• This event brings together commentary from mainland Europe. Which way will the UK vote? Which way should the UK vote? And, what will the consequences be for the European Union?
  • The event will be followed by a reception. All are welcome.

Wednesday 15th June 2016. Angela 'Scrooge' Merkel or 'Saint' Angela Merkel: Europe's Migration Crisis.

  • Speakers: Dr Nadine El-EnanyFotis VergisDr Eva NanopoulusDr Marko Milenkovic & more to be confirmed.
  • The sight of thousands of migrants struggling to reach the rich countries of northern Europe has shocked the public. Scholars of the European Union, however, are generally less surprised by these scenes: perilous migration across the Mediterranean has been the unspoken accompaniment to intensified European integration for very many years now.
  • What has surprised even Europeanists, however, is the confrontation between the migration and sovereign debt crises. On the one hand, Greece, a country bailed out by the European Bank, is under colonial direction by the remainder of the EU to act as a refugee holding camp. On the other, the Angela ‘Scrooge’ Merkel of economic crisis transforms as Saint Angela Merkel of the migration crisis.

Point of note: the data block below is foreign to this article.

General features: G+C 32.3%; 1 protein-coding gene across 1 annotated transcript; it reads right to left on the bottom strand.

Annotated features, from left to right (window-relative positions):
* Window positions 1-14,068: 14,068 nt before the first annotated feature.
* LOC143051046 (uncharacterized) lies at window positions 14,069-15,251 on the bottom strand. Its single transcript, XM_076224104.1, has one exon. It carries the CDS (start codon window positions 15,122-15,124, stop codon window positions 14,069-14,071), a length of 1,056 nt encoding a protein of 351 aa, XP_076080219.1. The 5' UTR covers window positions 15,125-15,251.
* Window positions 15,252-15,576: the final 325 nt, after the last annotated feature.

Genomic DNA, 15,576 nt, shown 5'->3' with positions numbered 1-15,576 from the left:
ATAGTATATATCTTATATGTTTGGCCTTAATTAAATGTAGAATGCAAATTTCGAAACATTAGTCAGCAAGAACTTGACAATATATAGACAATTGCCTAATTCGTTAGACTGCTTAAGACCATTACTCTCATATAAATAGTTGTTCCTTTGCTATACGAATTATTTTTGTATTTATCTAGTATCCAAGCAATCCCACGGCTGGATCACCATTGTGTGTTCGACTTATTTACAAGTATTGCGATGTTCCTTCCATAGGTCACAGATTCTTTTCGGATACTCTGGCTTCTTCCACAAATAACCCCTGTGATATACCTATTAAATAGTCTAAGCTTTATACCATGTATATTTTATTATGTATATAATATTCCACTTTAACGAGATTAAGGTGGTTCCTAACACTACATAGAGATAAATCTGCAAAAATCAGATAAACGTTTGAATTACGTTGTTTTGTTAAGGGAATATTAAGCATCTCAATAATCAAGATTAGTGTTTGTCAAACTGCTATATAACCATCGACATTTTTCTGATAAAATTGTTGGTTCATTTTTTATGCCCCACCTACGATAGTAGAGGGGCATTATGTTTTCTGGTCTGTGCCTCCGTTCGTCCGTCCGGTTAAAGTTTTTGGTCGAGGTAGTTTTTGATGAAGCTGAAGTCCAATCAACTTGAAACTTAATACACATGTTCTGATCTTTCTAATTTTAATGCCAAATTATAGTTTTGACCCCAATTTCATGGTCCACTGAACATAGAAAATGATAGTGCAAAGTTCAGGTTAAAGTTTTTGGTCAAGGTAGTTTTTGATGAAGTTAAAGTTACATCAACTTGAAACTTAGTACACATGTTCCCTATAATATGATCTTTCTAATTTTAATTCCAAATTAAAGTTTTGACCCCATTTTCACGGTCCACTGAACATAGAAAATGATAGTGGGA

• This panel of young critical European lawyers will explore this multi-faceted crisis from the varying national perspectives of the candidate countries of the Balkans, Greece, Germany and the UK.

Thursday 16th June 2016. Can the EU Regulate a Financial Crisis?

  • In association with The Academic Research Network on the Agentification of EU Executive Governance (TARN).
  • Speakers: Professor Ellen Vos & more to be confirmed.
  • The sovereign debt crisis within the Eurozone is rooted in the global financial crisis created by the risks associated with US mortgage lending, which in turn made themselves felt within the state budgets of Greece, Portugal, Ireland, Spain and Italy.
  • But, what of Europe's financial future? Is financial crisis now a lesser danger? This session tackles this topic and also deals with the bane of many a Brexit campaigner: the nature and legitimacy of EU regulation as a whole. How does the EU regulate? Is the EU legitimate and, in particular, is it effective, especially as regards financial security for the consumer?
  • This event is followed by a reception hosted by TARN.

Friday 17th June 2016. The EU at the Crossroads: Can Europe Build Itself a Future?

  • Speakers: Professor Erik Oddvar EriksenProfessor John Ryan & more to be confirmed.
  • What is the future for the EU?
  • This seemingly impossible-to-answer question will be tackled by a panel of experts on European integration. In June 2016, it is impossible to identify one particular future for Europe. But, what are the possible futures of the Union?
  • Will the central forces of crisis undermine the European project in its entirety? Are there particular steps that can be taken to overcome current concerns, for example the ongoing problem of democratic deficit? What roles can law and legal theory play in guiding the European Union into the future?

Please email with enquiries.